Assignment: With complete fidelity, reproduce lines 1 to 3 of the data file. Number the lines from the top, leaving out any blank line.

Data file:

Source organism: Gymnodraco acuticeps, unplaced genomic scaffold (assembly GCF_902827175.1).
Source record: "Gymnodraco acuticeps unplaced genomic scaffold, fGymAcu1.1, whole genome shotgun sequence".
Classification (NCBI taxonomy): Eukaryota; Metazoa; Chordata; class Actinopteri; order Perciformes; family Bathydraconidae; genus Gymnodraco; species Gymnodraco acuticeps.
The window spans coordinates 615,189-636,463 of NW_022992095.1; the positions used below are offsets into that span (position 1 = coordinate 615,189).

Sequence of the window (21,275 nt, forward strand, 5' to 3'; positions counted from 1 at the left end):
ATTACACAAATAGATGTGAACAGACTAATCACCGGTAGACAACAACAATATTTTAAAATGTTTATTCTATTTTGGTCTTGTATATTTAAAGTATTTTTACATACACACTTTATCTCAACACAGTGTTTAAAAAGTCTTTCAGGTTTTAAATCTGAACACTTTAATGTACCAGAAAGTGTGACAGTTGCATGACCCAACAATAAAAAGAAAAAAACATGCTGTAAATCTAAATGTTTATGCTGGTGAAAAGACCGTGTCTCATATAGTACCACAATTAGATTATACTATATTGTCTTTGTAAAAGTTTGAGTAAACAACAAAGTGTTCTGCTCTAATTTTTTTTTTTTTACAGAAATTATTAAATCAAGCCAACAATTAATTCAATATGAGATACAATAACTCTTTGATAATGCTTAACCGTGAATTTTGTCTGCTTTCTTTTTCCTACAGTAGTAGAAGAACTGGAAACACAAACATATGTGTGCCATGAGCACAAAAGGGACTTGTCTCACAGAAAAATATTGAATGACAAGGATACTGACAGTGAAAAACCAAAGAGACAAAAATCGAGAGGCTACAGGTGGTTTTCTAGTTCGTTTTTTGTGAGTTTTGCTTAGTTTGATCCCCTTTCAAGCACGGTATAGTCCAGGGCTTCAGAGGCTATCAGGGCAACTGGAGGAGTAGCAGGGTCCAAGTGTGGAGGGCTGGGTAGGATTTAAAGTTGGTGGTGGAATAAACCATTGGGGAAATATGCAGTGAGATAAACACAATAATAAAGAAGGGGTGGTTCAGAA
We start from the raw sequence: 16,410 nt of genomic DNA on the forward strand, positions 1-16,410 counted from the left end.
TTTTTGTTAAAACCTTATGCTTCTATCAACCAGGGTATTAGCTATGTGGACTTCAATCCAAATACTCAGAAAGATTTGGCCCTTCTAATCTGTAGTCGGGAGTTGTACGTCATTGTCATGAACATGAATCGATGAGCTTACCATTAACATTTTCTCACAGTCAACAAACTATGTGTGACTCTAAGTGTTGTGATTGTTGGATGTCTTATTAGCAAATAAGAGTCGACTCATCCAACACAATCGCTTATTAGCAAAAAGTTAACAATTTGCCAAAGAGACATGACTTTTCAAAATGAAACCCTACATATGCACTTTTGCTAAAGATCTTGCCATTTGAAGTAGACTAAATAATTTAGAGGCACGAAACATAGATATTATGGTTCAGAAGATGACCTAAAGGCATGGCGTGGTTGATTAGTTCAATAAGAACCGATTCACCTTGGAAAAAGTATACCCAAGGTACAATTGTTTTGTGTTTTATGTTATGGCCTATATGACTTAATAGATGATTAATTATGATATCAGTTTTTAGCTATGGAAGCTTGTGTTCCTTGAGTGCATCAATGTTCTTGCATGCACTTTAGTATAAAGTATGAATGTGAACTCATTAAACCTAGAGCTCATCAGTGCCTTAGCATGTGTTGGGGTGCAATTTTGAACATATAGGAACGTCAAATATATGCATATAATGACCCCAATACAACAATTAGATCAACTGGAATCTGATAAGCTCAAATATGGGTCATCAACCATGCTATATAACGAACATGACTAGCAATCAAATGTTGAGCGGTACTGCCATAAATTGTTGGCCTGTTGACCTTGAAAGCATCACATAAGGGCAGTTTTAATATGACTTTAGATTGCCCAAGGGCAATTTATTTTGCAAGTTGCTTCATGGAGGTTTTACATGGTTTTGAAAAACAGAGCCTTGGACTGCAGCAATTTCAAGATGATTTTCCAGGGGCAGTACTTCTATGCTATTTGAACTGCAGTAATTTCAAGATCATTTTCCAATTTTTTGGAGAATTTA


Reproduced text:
Source organism: Gymnodraco acuticeps, unplaced genomic scaffold (assembly GCF_902827175.1).
Source record: "Gymnodraco acuticeps unplaced genomic scaffold, fGymAcu1.1, whole genome shotgun sequence".
Classification (NCBI taxonomy): Eukaryota; Metazoa; Chordata; class Actinopteri; order Perciformes; family Bathydraconidae; genus Gymnodraco; species Gymnodraco acuticeps.